Wednesday , April 21 2021

Jawa is back: here's a look at the line-up



The Forty-Two is a quirky classic - with its offset speedometer and bar tip mirrors and discrete paint schemes.

The Forty-Two is a quirky classic – with its offset speedometer and bar tip mirrors and discrete paint schemes.

Classic Legends, a subsidiary of Mahindra and Mahindra, relaunched Jawa Motorcycles in India in three new variants on Thursday – Jawa, Jawa Forty Two and Jawa Perak. Jawa and Jawa Forty Two will be sold at Rs 1.64 lakh and Rs 1.55 lakh, respectively. The Perak costs Rs 1.89 lakh will be available next year. All prices here are ex-Delhi showroom.

"All this journey is a result of serendipity, pronoia and intuition," said Anupam Thareja, one of three "Friends" responsible for the rebirth of the Czech brand, with the other two Anand Mahindra and Boman Irani.

Jawa and Jawa Forty Two are driven by the same 293cc liquid-cooled engine with two camshafts in the head that produce 27bhp of power and 28Nm of torque. The single-cylinder engine has been designed to resemble the original two-stroke engine. It is coupled to a six-speed transmission and is ready for the Bharat VI. Bicycles are equipped with double exhaust doors. All bicycles are made at the Mahindra factory in Pithampur.

Bicycles have 18-inch wheels at the front and 17 inches at the back. These are MRF – 90/90 rubber shoes on the front and 120/80 on the back.

The bikes receive 280mm discs with ABS at the front and the 153mm drum at the rear. The front gets a telescopic hydraulic fork suspension while the rear gets a gas canister, twin hydraulic shock. Both bikes have the capacity of 14L tank.

This is where the similarities end and the differences begin.

The original: Jawa

With Jawa, Classic Legends chose to follow the ethos that defined the Czech motorcycle – simple, robust and reliable. So much so that they named the motorcycle after the first Jawa which was produced in 1929. No prefix, no suffix.

The speedometer is aflush with the headlight module in Jawa.

The speedometer is aflush with the headlight module in Jawa.

The Jawa, then, is decidedly retro – a retrospective of the 1970s. The brown paint scheme, chrome fuel tank and pink stripes in all right places come together in the right, classic proportions. The motorcycle can also be black and gray, but you would not do it – not with the old headlight boat that wants to be brown.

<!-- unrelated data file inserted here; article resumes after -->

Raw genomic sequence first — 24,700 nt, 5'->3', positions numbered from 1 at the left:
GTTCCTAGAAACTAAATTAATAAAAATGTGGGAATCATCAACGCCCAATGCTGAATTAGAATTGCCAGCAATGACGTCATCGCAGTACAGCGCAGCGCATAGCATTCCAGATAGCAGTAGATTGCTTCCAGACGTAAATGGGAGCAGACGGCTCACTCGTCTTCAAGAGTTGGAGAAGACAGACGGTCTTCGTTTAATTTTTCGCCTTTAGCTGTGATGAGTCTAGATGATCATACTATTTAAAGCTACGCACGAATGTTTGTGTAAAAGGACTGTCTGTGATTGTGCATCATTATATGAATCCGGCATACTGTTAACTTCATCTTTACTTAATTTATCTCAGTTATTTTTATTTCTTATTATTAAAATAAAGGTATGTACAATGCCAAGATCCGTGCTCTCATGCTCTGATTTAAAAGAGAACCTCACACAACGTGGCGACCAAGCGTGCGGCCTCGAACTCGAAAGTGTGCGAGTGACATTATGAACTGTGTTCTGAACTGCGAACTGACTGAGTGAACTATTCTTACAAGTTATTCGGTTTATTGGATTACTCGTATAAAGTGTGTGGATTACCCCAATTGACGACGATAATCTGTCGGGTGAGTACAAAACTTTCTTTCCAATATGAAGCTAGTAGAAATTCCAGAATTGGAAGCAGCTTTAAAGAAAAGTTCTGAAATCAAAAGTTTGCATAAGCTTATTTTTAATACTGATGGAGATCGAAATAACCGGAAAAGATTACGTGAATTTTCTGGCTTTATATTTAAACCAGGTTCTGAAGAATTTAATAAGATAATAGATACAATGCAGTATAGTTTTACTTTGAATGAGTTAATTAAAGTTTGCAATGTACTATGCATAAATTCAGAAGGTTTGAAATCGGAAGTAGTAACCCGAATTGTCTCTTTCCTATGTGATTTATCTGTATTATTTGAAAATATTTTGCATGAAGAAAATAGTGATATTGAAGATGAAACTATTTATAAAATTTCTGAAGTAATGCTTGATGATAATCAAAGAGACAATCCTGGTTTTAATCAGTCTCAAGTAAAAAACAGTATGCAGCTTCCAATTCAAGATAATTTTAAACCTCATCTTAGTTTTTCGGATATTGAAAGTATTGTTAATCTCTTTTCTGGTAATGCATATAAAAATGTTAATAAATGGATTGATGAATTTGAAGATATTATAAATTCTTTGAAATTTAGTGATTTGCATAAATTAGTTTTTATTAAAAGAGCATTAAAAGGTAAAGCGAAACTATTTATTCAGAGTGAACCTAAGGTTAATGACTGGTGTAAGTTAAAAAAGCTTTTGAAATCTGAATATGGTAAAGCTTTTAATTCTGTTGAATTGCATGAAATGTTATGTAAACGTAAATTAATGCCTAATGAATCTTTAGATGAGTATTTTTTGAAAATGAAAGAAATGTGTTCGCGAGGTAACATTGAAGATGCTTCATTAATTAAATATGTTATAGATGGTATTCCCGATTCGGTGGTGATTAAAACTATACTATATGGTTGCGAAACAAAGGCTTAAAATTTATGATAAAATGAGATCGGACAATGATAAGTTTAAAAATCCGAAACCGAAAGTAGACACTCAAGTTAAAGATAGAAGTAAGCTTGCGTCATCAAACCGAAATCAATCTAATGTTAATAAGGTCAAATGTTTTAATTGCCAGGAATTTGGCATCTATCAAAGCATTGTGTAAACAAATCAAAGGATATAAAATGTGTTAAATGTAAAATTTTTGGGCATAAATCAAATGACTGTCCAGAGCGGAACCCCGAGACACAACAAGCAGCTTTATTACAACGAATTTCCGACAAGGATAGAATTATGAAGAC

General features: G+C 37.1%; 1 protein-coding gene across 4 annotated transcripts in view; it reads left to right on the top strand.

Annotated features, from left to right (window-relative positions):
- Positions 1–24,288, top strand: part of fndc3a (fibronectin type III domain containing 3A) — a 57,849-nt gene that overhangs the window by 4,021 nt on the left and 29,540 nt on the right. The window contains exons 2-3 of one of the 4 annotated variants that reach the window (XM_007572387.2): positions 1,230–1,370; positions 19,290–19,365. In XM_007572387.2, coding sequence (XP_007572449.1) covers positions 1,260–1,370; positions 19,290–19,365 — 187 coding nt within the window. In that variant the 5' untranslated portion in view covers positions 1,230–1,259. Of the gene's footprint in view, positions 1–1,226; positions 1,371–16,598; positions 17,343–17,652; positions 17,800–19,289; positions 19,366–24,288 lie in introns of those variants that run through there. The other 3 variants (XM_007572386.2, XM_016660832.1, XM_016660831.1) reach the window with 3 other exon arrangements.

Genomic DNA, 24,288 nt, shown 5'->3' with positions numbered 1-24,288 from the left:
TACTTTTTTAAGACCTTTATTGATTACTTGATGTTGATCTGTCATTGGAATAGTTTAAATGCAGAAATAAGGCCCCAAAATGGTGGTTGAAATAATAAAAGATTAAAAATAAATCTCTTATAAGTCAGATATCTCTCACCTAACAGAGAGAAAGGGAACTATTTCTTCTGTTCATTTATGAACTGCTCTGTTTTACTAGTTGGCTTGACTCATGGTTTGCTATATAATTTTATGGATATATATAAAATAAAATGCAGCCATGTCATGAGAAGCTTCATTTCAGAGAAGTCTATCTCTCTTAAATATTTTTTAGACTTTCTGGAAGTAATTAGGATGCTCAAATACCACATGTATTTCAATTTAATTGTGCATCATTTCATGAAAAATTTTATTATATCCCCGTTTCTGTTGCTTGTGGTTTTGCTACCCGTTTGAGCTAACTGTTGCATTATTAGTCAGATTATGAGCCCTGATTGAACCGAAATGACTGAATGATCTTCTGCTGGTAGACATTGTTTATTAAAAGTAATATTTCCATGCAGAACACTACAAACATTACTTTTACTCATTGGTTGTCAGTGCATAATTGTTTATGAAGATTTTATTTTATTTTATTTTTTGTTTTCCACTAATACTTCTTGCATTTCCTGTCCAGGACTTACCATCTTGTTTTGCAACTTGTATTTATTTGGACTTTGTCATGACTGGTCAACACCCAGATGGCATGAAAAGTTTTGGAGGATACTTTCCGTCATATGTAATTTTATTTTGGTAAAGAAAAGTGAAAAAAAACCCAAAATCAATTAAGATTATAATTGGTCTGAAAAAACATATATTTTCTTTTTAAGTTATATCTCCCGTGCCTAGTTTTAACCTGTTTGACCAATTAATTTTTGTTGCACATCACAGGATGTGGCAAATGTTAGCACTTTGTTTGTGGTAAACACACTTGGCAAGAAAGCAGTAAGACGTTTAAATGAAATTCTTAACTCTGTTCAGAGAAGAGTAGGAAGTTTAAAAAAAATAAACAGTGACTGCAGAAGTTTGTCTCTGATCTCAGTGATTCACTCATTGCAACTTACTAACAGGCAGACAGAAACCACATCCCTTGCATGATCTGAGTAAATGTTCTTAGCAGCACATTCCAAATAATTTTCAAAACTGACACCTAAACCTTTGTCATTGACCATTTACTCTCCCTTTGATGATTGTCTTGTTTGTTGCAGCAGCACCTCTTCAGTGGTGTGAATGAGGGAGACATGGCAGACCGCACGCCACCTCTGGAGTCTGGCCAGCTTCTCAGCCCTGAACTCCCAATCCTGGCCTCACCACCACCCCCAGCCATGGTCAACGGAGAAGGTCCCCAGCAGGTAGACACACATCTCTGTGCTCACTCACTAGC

Jawa Forty Two: Yes, it's the answer

According to Thareja, Jawa Forty-Two is the embodiment of what Jawa would have evolved had he remained in continuous production.

The underrated painting scheme of Jawa Forty Two in

The underrated painting scheme of Jawa Forty Two in

The Forty-Two is a quirky classic – with its offset speedometer and bar tip mirrors and discrete paint schemes. There is not a boat in front, as in Jawa, but a simple round headlamp sits atop the front forks.

If there were any motorcycles that could highlight the nickname "modern retro", Forty-Two is

Perak stands out. "Nuff said

Next to Jawa and Jawa Forty-Two at the inauguration in Mumbai today, Perak occupied a space of his own – and commanded his own paparazzi.

And why should not he? Just look at this! A true blue European bobber in matte black flesh, the Perak is antisocial. It has room for a (a cantilever seat), requires compromise (trailing rods, bar mirrors) and draws attention despite its familiar Jawa goemetry.

It also gets a 350cc engine when it's released next year.

Colors and availability

The dealerships are ready, but not open to customers. Sixty-two dealerships will be opened in major cities early next month, while the test drive and delivery should begin in February 2019.

Jawa will be available in three colors – Jawa Black, Jawa Maroon and Jawa Gray.

The Forty-Two will come in six colors: Heal's Teal, Galactic Green, Starlight Blue, Lumos Lime, Nebula Blue and Comet Red.


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